Posted by: William Malaprop at Jul 30, 2005 11:05:40 AM

Due to popular demand (Over four people have asked!), I've placed open permissions versions of the HoloReader edition of EST and Down and Out... on the picnic table near Louise (178,175). I'll also post the code on the SL scripting forum. Feel free to use it for whatever you like. (If you use it to import and display your BDSM leather porn collection, I'd prefer you *didn't* tell me about it!) Please note that I'm offering this as-is. It's kind of klunky at the moment, but perhaps someone more skilled than I can streamline it a bit.

Now, pardon me while I rant. As for the "When will Gutenberg come to SL?" question, well there are a couple of things I'd like to add. A few people have been importing Project Gutenberg texts into SL for quite a while now. I know there are others, but the one I'm most familiar with is OmegaX Zapata's Librarium, in Abitibi. He's imported a few dozen of the public domain texts already, in the form of notecard dispensers bound in book prims. (Granted, notecards are not as fun to read as nicely typeset pages, but they are much easier to create.) The project has foundered somewhat lately, in part due to RL conflicts for the creator, in part due to lack of volunteer support (transcribing books is tedious- it's mostly copy-paste, but it's a LOT of copy paste), and in part due to an apparent lack of interest in in-game reading from the SL community at large.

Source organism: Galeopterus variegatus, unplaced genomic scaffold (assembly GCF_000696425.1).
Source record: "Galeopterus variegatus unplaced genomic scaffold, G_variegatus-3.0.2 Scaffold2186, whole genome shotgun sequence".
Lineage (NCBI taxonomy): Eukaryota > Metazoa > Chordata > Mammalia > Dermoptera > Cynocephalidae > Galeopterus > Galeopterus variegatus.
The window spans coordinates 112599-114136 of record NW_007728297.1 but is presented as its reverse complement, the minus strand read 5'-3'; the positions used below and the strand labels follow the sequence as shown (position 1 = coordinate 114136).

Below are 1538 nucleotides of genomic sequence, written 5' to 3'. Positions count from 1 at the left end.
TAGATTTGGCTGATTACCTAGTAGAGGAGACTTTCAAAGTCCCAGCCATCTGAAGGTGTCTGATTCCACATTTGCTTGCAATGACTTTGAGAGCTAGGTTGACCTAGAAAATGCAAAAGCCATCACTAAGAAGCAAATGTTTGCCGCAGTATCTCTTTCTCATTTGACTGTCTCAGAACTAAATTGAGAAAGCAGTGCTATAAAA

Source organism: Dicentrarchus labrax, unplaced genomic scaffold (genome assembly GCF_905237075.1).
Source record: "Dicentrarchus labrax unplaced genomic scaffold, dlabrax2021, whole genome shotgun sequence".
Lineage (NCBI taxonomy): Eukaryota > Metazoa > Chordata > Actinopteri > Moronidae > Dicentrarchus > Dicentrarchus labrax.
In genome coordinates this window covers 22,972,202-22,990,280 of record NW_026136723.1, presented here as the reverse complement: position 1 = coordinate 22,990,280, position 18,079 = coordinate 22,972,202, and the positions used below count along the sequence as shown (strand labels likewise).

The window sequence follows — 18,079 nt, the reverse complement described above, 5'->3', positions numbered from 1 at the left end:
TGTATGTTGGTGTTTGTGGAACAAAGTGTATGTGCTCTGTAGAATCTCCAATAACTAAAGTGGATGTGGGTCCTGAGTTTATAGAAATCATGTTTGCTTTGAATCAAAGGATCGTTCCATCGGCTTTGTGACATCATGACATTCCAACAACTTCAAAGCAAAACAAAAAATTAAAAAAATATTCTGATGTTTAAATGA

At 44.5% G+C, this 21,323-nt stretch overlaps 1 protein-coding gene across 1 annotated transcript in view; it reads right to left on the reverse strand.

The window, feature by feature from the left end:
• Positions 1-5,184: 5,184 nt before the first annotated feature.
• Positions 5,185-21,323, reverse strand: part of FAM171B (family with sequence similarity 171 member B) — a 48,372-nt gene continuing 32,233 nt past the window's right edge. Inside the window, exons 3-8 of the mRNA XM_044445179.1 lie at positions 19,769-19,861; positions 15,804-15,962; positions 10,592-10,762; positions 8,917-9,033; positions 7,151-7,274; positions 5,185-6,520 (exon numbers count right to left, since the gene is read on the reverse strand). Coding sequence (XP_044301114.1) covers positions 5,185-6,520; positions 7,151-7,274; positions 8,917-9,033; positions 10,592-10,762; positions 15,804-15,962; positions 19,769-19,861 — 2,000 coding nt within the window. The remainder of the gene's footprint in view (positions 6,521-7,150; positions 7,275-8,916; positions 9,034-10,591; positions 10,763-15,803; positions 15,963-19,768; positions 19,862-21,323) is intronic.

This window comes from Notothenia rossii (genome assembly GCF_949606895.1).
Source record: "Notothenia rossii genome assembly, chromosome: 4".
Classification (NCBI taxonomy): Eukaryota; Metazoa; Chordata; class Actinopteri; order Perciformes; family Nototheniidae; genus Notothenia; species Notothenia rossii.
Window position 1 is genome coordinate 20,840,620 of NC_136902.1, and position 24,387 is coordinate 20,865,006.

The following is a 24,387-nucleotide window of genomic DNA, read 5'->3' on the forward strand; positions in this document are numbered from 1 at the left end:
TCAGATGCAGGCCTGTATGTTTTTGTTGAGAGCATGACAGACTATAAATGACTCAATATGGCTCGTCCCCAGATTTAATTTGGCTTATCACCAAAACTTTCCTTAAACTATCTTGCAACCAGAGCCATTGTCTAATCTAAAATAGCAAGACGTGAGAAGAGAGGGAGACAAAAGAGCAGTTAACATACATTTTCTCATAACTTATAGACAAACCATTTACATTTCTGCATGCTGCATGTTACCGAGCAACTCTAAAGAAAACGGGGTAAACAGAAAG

The latter point is the killer. I've watched several in-game libraries and book stores rise and fall, even in the relatively few months I've been in game. People just don't seem interested in reading books in SL. The larval metaverse feel of SL just doesn't seem to add anything to the experience of passively reading a book. So far, in spite of the excellent additional features offered in some of the Expo readers (Falk's reader has some NICE features- I learned quite a bit just being around him), SL books offer nothing to replace or improve upon the simple experience of a paperback in your Laz-E-Boy. (Yeah, yeah, laptop in your Laz-E-Boy, bladdy bladdy. You get my point.) We may get to the point where SL readers are a preferable alternative to the dead tree editions, someday, but for now I'm afraid SL book imports are just a novelty.